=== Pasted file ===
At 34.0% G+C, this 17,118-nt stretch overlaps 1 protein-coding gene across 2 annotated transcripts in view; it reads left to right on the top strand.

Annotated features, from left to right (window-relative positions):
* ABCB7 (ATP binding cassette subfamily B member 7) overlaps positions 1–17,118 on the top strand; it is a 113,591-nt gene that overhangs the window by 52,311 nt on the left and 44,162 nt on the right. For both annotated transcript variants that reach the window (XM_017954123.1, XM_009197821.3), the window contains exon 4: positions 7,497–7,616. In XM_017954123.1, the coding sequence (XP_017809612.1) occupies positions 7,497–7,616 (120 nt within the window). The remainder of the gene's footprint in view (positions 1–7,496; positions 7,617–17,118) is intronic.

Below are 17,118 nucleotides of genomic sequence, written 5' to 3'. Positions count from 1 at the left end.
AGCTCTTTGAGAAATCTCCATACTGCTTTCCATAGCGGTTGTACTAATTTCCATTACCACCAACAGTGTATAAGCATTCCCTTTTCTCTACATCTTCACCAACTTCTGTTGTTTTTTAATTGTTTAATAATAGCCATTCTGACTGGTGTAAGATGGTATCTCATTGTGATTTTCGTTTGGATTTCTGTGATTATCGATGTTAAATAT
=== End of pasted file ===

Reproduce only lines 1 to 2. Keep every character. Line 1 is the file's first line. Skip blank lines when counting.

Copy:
At 34.0% G+C, this 17,118-nt stretch overlaps 1 protein-coding gene across 2 annotated transcripts in view; it reads left to right on the top strand.

Annotated features, from left to right (window-relative positions):